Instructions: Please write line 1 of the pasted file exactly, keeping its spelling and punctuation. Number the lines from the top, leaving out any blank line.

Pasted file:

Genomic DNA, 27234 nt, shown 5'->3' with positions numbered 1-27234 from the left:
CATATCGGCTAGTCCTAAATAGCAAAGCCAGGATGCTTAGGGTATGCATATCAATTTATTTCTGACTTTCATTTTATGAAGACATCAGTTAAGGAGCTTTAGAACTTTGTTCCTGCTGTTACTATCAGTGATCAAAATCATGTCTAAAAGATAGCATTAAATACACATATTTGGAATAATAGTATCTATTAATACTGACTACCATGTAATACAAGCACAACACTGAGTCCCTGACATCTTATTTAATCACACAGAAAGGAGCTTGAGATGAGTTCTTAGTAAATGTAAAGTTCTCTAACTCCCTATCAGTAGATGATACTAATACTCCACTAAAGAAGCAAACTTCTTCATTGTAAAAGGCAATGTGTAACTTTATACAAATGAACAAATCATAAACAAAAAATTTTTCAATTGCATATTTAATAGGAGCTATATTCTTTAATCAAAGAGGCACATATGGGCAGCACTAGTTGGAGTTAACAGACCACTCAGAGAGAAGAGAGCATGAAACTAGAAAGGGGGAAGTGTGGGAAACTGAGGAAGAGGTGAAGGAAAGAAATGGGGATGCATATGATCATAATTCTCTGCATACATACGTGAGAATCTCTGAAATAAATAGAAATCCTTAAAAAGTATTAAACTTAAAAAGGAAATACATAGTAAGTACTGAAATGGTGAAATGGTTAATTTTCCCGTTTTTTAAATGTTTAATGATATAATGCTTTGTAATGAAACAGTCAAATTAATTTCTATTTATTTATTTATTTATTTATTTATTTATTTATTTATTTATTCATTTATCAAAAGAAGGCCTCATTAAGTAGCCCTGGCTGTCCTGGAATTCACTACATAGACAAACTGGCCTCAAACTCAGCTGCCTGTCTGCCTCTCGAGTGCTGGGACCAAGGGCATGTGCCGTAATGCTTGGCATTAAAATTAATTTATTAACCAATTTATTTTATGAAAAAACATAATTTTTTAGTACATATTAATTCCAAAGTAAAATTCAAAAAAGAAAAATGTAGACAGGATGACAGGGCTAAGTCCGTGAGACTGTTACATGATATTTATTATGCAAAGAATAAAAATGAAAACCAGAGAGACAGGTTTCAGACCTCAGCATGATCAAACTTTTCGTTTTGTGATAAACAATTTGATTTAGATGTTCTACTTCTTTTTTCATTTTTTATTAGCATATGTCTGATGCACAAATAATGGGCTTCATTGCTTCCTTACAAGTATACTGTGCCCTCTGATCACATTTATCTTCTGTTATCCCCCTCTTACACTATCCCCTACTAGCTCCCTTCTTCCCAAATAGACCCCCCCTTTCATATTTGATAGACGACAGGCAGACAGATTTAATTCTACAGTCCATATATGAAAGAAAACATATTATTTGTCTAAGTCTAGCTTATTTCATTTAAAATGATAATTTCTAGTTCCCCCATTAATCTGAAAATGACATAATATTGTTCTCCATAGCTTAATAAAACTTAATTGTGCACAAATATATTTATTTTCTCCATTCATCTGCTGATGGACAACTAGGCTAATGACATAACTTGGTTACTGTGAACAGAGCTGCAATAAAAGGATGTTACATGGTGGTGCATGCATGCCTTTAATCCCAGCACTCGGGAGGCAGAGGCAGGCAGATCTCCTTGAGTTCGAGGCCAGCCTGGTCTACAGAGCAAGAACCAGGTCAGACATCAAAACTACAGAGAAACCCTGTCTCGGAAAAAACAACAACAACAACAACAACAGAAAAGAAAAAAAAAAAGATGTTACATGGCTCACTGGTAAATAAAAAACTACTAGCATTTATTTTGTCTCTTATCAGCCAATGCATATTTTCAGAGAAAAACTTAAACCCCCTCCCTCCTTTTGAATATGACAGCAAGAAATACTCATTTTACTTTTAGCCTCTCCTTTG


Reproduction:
Genomic DNA, 27234 nt, shown 5'->3' with positions numbered 1-27234 from the left: